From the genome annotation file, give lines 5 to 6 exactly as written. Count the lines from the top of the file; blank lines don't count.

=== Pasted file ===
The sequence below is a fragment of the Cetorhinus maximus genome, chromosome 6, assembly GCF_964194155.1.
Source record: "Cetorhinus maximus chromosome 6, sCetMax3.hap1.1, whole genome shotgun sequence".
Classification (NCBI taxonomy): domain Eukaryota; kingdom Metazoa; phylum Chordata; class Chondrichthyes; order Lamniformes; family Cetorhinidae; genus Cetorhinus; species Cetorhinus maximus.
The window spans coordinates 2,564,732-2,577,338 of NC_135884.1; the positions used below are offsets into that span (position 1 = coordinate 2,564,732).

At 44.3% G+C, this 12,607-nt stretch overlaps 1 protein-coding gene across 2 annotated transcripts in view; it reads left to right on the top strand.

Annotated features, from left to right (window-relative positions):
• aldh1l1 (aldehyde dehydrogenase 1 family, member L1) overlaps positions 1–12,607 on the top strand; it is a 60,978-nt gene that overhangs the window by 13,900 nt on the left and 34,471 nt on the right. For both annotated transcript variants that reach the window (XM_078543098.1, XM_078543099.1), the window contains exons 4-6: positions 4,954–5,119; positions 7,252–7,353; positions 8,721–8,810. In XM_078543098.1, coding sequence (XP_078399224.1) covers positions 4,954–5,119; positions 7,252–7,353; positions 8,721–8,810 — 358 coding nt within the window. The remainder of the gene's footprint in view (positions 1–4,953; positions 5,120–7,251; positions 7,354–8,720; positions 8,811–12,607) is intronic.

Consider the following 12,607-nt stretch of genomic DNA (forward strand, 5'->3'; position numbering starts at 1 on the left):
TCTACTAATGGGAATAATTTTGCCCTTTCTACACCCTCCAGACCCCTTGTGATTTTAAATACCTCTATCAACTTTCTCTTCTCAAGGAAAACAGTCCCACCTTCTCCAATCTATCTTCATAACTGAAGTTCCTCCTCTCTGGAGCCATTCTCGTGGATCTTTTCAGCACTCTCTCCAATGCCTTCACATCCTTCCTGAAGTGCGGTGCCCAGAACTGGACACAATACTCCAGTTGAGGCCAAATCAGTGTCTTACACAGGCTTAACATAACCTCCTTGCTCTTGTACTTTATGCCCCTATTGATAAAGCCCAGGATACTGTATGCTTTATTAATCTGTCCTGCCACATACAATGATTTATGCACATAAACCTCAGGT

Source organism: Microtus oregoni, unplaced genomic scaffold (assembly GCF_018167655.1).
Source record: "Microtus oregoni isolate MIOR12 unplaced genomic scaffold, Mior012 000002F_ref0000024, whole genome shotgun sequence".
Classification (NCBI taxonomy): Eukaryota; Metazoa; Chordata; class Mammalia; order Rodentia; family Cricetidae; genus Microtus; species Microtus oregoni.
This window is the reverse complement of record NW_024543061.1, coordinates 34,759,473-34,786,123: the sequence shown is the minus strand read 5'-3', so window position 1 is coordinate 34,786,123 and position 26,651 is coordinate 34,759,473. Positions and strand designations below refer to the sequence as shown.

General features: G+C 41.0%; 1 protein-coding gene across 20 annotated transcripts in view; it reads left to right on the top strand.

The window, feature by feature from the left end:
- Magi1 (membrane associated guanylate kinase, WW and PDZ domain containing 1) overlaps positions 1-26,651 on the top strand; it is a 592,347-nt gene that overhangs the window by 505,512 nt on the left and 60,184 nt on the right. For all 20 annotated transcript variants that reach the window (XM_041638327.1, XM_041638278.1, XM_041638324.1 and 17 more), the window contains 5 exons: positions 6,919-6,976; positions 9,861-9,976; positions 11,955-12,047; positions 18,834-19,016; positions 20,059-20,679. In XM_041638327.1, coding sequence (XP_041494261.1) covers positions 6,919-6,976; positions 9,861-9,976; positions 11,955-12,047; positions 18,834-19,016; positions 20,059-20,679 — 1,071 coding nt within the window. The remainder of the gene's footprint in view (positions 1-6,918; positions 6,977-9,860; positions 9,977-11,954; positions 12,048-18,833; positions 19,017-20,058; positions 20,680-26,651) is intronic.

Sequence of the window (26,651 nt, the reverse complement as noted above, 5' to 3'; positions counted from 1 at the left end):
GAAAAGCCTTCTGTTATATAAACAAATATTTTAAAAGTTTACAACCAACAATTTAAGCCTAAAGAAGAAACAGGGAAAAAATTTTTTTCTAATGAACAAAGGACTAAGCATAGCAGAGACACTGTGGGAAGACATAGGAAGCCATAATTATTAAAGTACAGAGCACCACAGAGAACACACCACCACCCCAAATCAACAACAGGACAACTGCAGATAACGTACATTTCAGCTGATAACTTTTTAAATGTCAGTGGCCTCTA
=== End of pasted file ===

At 44.3% G+C, this 12,607-nt stretch overlaps 1 protein-coding gene across 2 annotated transcripts in view; it reads left to right on the top strand.

Annotated features, from left to right (window-relative positions):